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Monday, June 09, 2014

Crater Lake Game Sanctuary

Family, like nature, abhors a vacuum.  Julia is on Senior Safo (the senior class trip to the coast south of Mombasa), swimming in the Indian ocean and socializing with her class mates.  Luke is spending two weeks trouble-shooting and organizing after moving a storage container of hand-me-downs to a farm house in West Virginia we are fixing up as a home base, finding time for river-swims and startling a fawn in the forest in between car repairs and plumbing woes.  Caleb is in Morocco on a summer language intensive (Arabic), having just slept on a sand-dune accessed by a camel ride, and pouring over difficult script eight hours a day. Which means we are down to only Jack at home for this mid-term weekend.  We worked Friday and spent Saturday in Nairobi where he took SAT exams along with 80 other Kenyan hopefuls, the only pale-skinned kid amongst a certain elite who will end up in American universities.  But that left us the possibility of an overnight adventure, taking Sunday/Monday off.

And so we pulled together a trip to the Crater Lake reserve on the southern rim of Lake Naivasha, about a 1.5 hour drive away.  And we pulled in the Masso remnant (Michael is in South Sudan and Acacia is visiting classmates in Eldoret) of Karen, Gaby, and Liana, and a family for whom we act as guardians while they work in a stressful pioneering situation, whose boys parallel ours in age, grade, sports, interests, personality.  Which led to a very refreshing overnight get-away, Scott and I setting up the tents at the campsite with four boys while the other parents/daughter stayed in the lodge.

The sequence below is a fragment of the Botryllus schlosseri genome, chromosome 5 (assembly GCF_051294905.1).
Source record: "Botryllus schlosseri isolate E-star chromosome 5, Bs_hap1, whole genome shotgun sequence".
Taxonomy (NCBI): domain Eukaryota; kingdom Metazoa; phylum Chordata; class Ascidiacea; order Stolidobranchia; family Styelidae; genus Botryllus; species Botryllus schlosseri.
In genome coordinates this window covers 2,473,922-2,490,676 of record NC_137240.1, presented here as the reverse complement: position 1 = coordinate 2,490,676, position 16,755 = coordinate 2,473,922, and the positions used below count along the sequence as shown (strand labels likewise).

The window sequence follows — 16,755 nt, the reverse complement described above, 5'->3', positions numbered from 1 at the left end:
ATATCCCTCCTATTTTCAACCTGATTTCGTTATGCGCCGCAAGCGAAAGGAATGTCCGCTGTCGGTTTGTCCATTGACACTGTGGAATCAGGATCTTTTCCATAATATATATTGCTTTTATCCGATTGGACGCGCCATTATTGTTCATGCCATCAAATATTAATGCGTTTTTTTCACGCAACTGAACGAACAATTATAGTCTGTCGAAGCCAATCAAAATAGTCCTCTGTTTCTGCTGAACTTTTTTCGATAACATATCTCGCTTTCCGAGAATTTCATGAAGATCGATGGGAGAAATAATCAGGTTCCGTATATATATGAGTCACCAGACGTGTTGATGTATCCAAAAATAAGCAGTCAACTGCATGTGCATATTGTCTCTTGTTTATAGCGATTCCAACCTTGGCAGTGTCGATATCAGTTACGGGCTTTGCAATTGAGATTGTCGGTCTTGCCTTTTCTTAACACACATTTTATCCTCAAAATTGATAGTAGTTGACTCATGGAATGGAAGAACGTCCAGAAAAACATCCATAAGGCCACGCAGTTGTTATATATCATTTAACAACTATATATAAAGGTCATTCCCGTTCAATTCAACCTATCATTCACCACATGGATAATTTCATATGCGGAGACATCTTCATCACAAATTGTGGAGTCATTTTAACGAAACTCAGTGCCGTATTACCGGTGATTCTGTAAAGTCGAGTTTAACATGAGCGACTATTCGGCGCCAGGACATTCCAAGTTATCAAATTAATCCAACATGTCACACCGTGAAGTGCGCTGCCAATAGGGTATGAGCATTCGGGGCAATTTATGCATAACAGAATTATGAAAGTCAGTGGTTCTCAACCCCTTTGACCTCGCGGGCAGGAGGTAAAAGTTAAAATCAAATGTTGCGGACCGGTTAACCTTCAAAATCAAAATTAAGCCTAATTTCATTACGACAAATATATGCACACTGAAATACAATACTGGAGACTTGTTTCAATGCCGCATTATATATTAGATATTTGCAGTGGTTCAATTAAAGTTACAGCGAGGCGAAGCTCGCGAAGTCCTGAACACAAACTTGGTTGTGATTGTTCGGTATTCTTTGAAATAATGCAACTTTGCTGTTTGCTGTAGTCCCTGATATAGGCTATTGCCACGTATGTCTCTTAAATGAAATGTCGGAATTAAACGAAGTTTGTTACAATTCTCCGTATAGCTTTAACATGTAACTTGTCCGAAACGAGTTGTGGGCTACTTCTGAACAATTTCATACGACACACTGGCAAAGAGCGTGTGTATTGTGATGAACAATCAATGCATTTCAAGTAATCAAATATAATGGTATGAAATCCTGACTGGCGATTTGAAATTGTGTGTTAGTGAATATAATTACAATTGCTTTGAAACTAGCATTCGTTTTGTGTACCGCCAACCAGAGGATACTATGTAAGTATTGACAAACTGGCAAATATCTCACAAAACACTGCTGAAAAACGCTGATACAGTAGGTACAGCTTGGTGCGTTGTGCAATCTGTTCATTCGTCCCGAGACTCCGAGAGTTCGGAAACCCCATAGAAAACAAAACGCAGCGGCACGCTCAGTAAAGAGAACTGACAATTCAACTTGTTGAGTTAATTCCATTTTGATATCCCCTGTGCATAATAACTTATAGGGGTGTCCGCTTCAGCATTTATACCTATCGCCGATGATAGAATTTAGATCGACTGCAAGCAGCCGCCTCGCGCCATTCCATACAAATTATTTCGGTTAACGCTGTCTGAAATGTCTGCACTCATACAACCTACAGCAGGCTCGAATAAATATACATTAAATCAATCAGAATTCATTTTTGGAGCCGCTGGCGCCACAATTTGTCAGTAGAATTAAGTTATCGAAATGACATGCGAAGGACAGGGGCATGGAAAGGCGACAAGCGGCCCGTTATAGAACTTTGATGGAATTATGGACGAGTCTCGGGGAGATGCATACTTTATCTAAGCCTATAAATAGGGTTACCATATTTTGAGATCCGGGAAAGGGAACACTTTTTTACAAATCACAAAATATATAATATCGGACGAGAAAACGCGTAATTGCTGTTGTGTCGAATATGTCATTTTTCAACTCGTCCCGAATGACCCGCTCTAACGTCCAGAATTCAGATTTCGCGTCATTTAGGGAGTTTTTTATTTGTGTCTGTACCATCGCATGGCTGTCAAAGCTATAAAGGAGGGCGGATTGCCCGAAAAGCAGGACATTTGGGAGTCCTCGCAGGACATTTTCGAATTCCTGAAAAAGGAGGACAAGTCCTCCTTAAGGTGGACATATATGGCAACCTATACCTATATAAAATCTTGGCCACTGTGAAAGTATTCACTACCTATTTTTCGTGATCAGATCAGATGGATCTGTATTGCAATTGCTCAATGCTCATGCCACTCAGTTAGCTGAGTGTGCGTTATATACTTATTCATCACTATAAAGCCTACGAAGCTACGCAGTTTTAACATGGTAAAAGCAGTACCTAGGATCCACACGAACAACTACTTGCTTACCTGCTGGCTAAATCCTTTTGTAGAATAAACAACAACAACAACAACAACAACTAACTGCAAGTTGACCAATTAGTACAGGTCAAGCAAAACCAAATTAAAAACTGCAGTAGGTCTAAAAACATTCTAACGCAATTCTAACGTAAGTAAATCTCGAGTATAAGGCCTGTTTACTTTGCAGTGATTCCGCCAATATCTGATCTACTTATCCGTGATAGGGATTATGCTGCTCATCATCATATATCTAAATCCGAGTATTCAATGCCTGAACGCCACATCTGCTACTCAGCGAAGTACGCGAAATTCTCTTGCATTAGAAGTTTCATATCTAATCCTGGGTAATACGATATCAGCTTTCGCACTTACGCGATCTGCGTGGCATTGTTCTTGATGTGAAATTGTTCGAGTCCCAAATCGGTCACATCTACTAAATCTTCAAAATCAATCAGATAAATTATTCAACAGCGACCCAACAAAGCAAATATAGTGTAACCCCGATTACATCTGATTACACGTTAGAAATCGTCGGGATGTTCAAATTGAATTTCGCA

Kijabe friends, I'm a fan of this sanctuary.  We hiked Sunday afternoon around the crater rim, and Monday morning through the sanctuary to the lakeside.  Both were 2-plus hour hikes of 5-10 km, with spectacular views, and on-foot close-up views of buffalo, giraffe, gazelle, impala, eland, wildebeast, warthogs, zebra, birds, colobus, baboons.  I love the slower pace of walking, the engine-free sounds of the whoop of a zebra, the surprise of a startled animal jumping up through the bush.  Jack probably made our guide a little nervous when he chased giraffe and zebra on foot, but what a thrill.  From the high cliffs we could see across the lakes to Longonot.  Friendship, conversation, outdoor air, a break from routine, campfire and chai and frying bacon, books and hammocks and exercise and more sun.  The campsite I must say was very unimpressive, a fenced area with scrub brush, latrines, cold water, and too much trash.  But the lodge area (permanent tents lakeside with bathrooms) and the restaurant were lovely, and the reserve itself was crawling with wildlife and chock with views.  Expect to spend about $20/person (less for kids) for camping and entrance fees.  We ate dinner at the lodge which was just over $10.  The guide for hiking came to about $3 per person.

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